“A pink triangle (the symbol for gay men held in death and labor camps) meant harsher treatment in the camps. Gay men suffered a higher mortality rate than did other relatively small victim groups, such as Jehovah’s Witnesses and political prisoners. The men with the pink triangle couldn’t count on a support network within the camps, and were often treated with contempt by their fellow prisoners.” 2

When World War II ended in 1945, gay men continued to be persecuted in Germany under Paragraph 175. For many, this included arrest and detainment in jails or prisons. Gay men made choices to be careful or hide their sexual identity in order to avoid the consequences of Paragraph 175. 

In 1968 for East Germany and in 1969 for West Germany, same-sex relationships were decriminalized. While this meant that gay men would no longer be arrested under Paragraph 175, the law remained dormant in the constitution until German unification in 1994. At that time, Paragraph 175 was finally struck from the constitution. 

As of the making of the documentary in 2000, only ten known “pink triangle” survivors of labor and concentration camps were still alive. Today, all known survivors have passed away. The survivors interviewed for Paragraph 175 did not live to see the historic moment when, in 2017, Germany expunged the records of gay men who had been arrested under Paragraph 175 from 1949 to 1969 and made financial reparations to the men who were jailed for the harm that was caused. 3

The survivor and witness testimonies—firsthand accounts from individuals who lived through or encountered genocide and other atrocities—that students will encounter in Paragraph 175 can help them more deeply appreciate and empathize with the human and inhuman dimensions of an important moment in history such as this. Such testimonies supplement what we can learn from historians and secondary sources by offering unique perspectives on the difficult and sometimes impossible situations that individuals were forced to confront during past moments of collective violence and injustice.

  • 1Klaus Müller, “Introduction,” in The Men with the Pink Triangle: The True Life-and-Death Story of Homosexuals in the Nazi Death Camps, 2nd ed., by Heinz Heger (Chicago, IL: Haymarket Books, 2023), Kindle.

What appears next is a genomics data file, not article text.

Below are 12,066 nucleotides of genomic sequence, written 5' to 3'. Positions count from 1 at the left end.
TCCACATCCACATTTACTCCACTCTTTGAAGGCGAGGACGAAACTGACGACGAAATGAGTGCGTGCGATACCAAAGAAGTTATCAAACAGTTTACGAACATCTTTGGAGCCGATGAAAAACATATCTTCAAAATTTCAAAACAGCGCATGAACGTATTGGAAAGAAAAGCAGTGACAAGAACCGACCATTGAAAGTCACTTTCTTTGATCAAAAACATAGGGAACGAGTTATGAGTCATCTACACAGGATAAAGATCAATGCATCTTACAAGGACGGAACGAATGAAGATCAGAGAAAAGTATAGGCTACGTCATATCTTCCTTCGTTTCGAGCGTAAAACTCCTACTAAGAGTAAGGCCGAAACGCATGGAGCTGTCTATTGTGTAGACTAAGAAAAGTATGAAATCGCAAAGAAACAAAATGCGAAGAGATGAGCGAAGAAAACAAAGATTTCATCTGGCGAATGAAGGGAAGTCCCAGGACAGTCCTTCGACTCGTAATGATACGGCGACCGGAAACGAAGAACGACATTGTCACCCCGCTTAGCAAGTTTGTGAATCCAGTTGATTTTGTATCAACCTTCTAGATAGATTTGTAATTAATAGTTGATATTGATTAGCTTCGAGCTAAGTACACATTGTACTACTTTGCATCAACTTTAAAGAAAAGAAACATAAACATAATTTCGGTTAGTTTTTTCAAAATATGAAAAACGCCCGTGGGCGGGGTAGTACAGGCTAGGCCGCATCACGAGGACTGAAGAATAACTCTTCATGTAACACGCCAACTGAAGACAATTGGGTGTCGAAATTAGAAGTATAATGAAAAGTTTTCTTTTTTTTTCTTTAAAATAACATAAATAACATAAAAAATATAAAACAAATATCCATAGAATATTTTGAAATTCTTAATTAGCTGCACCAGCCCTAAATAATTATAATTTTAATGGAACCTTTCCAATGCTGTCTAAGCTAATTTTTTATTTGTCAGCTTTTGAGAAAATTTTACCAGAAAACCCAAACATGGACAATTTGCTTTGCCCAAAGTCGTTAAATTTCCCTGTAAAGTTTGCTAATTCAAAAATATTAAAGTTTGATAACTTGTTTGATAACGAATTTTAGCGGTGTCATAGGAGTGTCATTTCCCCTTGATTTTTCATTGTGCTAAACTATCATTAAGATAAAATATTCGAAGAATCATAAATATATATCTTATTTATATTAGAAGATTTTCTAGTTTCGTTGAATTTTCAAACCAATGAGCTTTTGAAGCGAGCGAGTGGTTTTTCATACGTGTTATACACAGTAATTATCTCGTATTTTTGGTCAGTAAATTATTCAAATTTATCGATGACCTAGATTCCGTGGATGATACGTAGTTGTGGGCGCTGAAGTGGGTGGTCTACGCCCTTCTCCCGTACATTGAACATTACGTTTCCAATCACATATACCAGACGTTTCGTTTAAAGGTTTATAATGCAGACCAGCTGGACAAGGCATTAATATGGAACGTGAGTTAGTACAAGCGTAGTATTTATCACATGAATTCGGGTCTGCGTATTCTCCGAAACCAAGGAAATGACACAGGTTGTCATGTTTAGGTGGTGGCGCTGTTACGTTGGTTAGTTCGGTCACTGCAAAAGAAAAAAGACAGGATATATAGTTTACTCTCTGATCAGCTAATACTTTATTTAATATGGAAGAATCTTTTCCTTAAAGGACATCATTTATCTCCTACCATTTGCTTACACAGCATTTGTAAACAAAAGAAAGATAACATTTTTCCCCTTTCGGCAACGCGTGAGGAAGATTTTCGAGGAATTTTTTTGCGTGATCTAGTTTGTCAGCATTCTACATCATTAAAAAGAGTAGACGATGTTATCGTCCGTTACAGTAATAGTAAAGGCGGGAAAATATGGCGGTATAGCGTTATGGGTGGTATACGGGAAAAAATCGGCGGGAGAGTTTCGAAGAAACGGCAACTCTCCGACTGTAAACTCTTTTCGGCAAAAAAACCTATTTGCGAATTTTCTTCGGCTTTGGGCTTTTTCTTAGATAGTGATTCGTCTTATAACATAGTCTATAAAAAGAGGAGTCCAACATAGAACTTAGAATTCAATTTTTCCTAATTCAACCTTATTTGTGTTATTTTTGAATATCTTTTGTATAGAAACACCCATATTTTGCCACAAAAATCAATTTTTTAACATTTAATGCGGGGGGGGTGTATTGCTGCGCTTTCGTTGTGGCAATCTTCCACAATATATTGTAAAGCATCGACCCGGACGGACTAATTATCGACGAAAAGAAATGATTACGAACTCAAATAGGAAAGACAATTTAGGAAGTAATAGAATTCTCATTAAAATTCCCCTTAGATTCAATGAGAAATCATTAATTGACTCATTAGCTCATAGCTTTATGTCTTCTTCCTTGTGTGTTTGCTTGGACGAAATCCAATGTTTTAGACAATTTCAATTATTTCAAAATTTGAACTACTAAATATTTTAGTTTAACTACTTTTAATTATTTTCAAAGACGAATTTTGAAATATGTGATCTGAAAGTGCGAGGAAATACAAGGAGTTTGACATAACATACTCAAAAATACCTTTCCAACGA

• 2Müller, “Introduction,” The Men with the Pink Triangle.
  • 3See “Germany to overturn convictions of gay men prosecuted after war,” The Guardian, March 22, 2017, retrieved March 8, 2024.

Preparing to Teach

A Note to Teachers

Before teaching this lesson, please review the following information to help guide your preparation process.

You may wish to point out the use of the word homosexual(s) as a noun in the documentary and sources in this lesson. In earlier times, referring to members of the LGBTQ+ community as homosexuals was common. While not offensive in the past, today the term is outdated and inappropriate when used as a noun, unless one is reading aloud directly from a historical document.

This lesson offers an honest account of the treatment of LGBTQ+ people—some of whom were also members of the Jewish community—during this period, including depictions of ethnic and sexual terror and individual and collective acts of violence. Some students may find the historical descriptions and firsthand accounts emotionally disturbing; we can’t emphasize enough the importance of previewing the readings and videos in this curriculum to make sure they are appropriate for your students.